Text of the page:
Sustainable Pace

September 11th, 2022

Infocom text adventures (1980-1989)

When I first had a microcomputer as a kid, I was fascinated by text adventures. These games had no graphics - they were interactive stories. They turned you into a character in a fictional world described by short paragraphs of text. That was followed by a prompt - now it was your turn! You could enter simple commands like "get lamp" or "go north" to interact with and learn about the fictional world, and slowly, a story would unfold.

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Text adventures were about the only thing you could code without learning how to write machine code. At home, we had a C64, and it came with its own Basic dialect, and I remember learning it from the official manual when I was about 10 years old. I also had a 64er magazine that helped you code your own text adventure games, and I had a lot of fun thinking up short, simple stories.

About Infocom

The cream of the crop of text adventures back then were the games by Infocom. First, they marketed them as interactive fiction, this exciting, unprecedented art form, mixing literature and games. Then, computer magazines unanimously raved about them. Their ability to process text input, the parser, was hailed as incredibly advanced, interacting with the game was supposed to feel like talking to a real person.

The only problem was, these games were impossible to find for a kid in Germany back then. Almost every game ever released for the C64 made it into our household through a distribution network of school yards, where home-made copies were exchanged nonchalantly during breaks. But sadly, no Infocom games. Buying them was not an option, they were unavailable in stores, and mail order prices were astronomically high.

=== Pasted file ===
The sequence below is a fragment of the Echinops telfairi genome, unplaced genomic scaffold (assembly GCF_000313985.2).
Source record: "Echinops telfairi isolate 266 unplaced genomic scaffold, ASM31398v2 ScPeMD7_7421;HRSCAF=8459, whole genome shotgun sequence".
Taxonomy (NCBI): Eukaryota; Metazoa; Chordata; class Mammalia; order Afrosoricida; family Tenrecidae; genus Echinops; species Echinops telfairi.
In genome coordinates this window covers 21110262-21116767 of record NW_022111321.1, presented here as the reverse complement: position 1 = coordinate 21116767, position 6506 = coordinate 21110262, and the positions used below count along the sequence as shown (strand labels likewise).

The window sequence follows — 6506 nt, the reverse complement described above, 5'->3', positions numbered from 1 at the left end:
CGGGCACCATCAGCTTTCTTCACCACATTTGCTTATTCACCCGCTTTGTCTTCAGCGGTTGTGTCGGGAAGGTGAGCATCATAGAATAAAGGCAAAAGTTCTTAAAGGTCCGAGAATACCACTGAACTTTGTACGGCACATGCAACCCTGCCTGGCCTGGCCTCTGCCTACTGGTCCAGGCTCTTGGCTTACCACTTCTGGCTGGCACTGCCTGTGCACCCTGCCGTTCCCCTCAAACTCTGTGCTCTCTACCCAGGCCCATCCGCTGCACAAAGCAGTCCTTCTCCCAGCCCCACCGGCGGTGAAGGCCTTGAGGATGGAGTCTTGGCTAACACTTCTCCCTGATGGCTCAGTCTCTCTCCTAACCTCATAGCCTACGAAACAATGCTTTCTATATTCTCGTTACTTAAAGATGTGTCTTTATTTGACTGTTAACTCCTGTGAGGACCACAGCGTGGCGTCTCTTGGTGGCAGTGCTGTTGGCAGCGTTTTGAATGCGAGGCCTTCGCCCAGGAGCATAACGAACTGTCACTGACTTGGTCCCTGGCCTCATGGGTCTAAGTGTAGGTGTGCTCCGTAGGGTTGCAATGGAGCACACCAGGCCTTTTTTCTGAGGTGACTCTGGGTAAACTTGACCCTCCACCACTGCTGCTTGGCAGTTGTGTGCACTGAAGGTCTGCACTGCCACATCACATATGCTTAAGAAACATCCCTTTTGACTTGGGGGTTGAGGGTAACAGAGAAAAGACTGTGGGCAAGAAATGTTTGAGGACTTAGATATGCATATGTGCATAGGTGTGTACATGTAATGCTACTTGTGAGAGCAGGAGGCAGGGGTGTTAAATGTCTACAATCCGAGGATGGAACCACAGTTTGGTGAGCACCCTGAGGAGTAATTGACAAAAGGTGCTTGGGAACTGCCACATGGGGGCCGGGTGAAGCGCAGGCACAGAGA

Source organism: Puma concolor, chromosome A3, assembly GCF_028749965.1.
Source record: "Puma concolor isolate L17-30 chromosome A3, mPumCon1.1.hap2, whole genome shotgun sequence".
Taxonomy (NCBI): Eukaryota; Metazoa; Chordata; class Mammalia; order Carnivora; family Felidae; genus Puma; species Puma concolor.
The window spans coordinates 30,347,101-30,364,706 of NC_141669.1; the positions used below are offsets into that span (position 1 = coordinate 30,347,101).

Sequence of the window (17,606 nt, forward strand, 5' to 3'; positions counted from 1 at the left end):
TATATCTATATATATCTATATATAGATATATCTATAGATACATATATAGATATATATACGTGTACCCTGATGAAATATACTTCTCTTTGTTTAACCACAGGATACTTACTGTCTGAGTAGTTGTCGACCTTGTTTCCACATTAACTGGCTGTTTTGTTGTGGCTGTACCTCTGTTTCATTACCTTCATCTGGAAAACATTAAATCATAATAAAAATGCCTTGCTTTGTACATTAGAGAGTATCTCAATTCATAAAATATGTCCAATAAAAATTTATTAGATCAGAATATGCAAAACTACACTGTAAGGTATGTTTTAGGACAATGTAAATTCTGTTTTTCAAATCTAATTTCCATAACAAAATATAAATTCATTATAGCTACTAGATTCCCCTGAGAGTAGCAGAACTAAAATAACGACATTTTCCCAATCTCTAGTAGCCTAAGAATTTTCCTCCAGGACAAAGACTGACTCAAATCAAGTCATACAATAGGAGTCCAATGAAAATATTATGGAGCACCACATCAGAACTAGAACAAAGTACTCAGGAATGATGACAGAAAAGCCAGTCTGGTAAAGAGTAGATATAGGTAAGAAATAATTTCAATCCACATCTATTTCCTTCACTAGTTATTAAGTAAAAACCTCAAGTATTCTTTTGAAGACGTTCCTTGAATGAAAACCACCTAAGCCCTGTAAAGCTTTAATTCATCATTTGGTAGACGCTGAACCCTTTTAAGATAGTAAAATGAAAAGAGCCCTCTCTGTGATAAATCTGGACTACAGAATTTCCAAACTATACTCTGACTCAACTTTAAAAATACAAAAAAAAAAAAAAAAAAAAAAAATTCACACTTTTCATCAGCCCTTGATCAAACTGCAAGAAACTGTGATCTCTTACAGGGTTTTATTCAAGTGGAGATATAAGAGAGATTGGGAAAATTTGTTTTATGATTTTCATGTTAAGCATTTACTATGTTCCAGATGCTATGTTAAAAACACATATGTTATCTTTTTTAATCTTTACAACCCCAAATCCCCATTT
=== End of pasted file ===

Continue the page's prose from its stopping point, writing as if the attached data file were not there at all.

My first Infocom games

It must have been in 1988 when I was lucky to find a few of them in a sale bin in a Massa department store in Koblenz. I got the grey box releases of Sherlock, Plundered Hearts, Stationfall and Border Zone, plus the budget releases of Zork II and Starcross. They cost me 10 DM each, and I'm glad my mother lent me the money to get them all. I was in heaven!

What I didn't know that these games were really hard to play for a kid who had just started learning english. I sat in front of the screen with a dictionary and had to look up almost every second word. I tried hard, but not made it far in any of these games. But I adored the atmosphere conveyed by the unique packaging - these games contained items, called feelies, that were needed to solve the game, like a hand-written letter or an actual matchbook with an address on it.

A few years later I got a PC, and a friend had the Lost Treasures of Infocom collection. I looked into a few games, but as I grew up and finished school, I kind of lost interest and forgot about them. As a student, I wanted to buy a guitar and sold my humble Infocom collection on eBay, for a ridiculously high price.

Revisiting Infocom games

A few years back I realized how much I missed playing Infocom games, and how they made me feel. So I started to revisit them, hoping to finish all of them at some point in the future. The experience is truly unique, and hasn't aged a bit. You need laser-sharp focus to appreciate and ultimately solve them. You need to draw your own maps and make lots of notes. Solving a puzzle and in general making progress feels so rewarding. You spend a lot of time away from the game thinking about the puzzles, which makes it a personal and creative, slow and deep experience, which feels totally out-of-time.

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How to play Infocom games today

All games are available for free, and nothing is stopping me from delving back into this treasure of interactive fiction. I used to play the games with Zoom on my Mac, but after an OS upgrade it stopped working, so I switched to Frotz, which can be installed easily via homebrew.

I guess it will take several years more to finish them all, but I think I'm getting better at it over time!


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